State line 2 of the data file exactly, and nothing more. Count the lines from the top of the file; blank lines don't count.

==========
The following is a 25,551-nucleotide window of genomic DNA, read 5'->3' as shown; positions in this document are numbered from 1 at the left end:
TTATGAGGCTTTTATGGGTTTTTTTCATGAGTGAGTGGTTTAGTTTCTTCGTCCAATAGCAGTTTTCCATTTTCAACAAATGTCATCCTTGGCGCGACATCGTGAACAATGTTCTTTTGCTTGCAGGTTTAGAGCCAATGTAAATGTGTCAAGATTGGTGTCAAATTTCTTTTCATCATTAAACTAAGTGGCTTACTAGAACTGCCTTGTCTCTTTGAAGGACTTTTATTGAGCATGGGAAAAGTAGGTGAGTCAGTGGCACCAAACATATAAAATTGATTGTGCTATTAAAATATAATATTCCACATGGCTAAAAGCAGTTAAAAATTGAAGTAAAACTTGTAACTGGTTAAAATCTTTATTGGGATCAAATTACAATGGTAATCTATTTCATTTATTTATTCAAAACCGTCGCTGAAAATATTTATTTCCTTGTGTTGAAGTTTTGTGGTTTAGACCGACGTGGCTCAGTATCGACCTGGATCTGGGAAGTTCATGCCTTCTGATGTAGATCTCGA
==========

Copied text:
TTATGAGGCTTTTATGGGTTTTTTTCATGAGTGAGTGGTTTAGTTTCTTCGTCCAATAGCAGTTTTCCATTTTCAACAAATGTCATCCTTGGCGCGACATCGTGAACAATGTTCTTTTGCTTGCAGGTTTAGAGCCAATGTAAATGTGTCAAGATTGGTGTCAAATTTCTTTTCATCATTAAACTAAGTGGCTTACTAGAACTGCCTTGTCTCTTTGAAGGACTTTTATTGAGCATGGGAAAAGTAGGTGAGTCAGTGGCACCAAACATATAAAATTGATTGTGCTATTAAAATATAATATTCCACATGGCTAAAAGCAGTTAAAAATTGAAGTAAAACTTGTAACTGGTTAAAATCTTTATTGGGATCAAATTACAATGGTAATCTATTTCATTTATTTATTCAAAACCGTCGCTGAAAATATTTATTTCCTTGTGTTGAAGTTTTGTGGTTTAGACCGACGTGGCTCAGTATCGACCTGGATCTGGGAAGTTCATGCCTTCTGATGTAGATCTCGA